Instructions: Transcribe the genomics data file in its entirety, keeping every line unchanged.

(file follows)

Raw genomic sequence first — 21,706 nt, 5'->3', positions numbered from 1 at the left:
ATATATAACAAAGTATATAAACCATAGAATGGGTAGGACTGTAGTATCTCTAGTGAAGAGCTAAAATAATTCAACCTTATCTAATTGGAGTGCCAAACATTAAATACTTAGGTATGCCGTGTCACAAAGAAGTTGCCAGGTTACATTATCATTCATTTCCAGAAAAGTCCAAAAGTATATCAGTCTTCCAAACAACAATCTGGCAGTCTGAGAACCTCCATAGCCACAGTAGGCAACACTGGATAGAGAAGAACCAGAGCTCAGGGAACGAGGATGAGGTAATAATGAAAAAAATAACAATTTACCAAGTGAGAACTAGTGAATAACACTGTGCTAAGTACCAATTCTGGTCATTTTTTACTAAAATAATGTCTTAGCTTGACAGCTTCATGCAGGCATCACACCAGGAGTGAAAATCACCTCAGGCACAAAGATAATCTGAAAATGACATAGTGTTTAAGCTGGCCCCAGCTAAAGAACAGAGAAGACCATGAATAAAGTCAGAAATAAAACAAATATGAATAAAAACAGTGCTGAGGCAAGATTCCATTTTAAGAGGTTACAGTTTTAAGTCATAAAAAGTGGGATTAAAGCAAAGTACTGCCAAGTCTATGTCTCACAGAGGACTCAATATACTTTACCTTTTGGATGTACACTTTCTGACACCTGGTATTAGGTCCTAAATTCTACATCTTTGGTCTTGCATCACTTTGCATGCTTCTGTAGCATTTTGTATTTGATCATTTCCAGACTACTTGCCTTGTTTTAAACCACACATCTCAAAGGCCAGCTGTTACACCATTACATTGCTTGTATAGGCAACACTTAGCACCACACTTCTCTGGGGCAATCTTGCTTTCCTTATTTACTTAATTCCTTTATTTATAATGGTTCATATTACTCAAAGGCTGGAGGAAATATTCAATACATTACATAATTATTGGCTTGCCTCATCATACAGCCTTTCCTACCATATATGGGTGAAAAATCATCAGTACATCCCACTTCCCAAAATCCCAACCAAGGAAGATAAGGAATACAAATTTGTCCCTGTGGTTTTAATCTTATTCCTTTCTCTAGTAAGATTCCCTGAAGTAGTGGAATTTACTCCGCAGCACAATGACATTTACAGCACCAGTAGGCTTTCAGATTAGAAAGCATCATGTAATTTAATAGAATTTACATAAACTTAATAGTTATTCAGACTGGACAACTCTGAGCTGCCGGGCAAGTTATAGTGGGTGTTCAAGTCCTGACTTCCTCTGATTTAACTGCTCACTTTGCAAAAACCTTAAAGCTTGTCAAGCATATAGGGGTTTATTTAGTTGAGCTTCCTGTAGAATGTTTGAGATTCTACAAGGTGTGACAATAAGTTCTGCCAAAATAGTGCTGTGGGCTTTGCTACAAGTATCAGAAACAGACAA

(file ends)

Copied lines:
Raw genomic sequence first — 21,706 nt, 5'->3', positions numbered from 1 at the left:
ATATATAACAAAGTATATAAACCATAGAATGGGTAGGACTGTAGTATCTCTAGTGAAGAGCTAAAATAATTCAACCTTATCTAATTGGAGTGCCAAACATTAAATACTTAGGTATGCCGTGTCACAAAGAAGTTGCCAGGTTACATTATCATTCATTTCCAGAAAAGTCCAAAAGTATATCAGTCTTCCAAACAACAATCTGGCAGTCTGAGAACCTCCATAGCCACAGTAGGCAACACTGGATAGAGAAGAACCAGAGCTCAGGGAACGAGGATGAGGTAATAATGAAAAAAATAACAATTTACCAAGTGAGAACTAGTGAATAACACTGTGCTAAGTACCAATTCTGGTCATTTTTTACTAAAATAATGTCTTAGCTTGACAGCTTCATGCAGGCATCACACCAGGAGTGAAAATCACCTCAGGCACAAAGATAATCTGAAAATGACATAGTGTTTAAGCTGGCCCCAGCTAAAGAACAGAGAAGACCATGAATAAAGTCAGAAATAAAACAAATATGAATAAAAACAGTGCTGAGGCAAGATTCCATTTTAAGAGGTTACAGTTTTAAGTCATAAAAAGTGGGATTAAAGCAAAGTACTGCCAAGTCTATGTCTCACAGAGGACTCAATATACTTTACCTTTTGGATGTACACTTTCTGACACCTGGTATTAGGTCCTAAATTCTACATCTTTGGTCTTGCATCACTTTGCATGCTTCTGTAGCATTTTGTATTTGATCATTTCCAGACTACTTGCCTTGTTTTAAACCACACATCTCAAAGGCCAGCTGTTACACCATTACATTGCTTGTATAGGCAACACTTAGCACCACACTTCTCTGGGGCAATCTTGCTTTCCTTATTTACTTAATTCCTTTATTTATAATGGTTCATATTACTCAAAGGCTGGAGGAAATATTCAATACATTACATAATTATTGGCTTGCCTCATCATACAGCCTTTCCTACCATATATGGGTGAAAAATCATCAGTACATCCCACTTCCCAAAATCCCAACCAAGGAAGATAAGGAATACAAATTTGTCCCTGTGGTTTTAATCTTATTCCTTTCTCTAGTAAGATTCCCTGAAGTAGTGGAATTTACTCCGCAGCACAATGACATTTACAGCACCAGTAGGCTTTCAGATTAGAAAGCATCATGTAATTTAATAGAATTTACATAAACTTAATAGTTATTCAGACTGGACAACTCTGAGCTGCCGGGCAAGTTATAGTGGGTGTTCAAGTCCTGACTTCCTCTGATTTAACTGCTCACTTTGCAAAAACCTTAAAGCTTGTCAAGCATATAGGGGTTTATTTAGTTGAGCTTCCTGTAGAATGTTTGAGATTCTACAAGGTGTGACAATAAGTTCTGCCAAAATAGTGCTGTGGGCTTTGCTACAAGTATCAGAAACAGACAA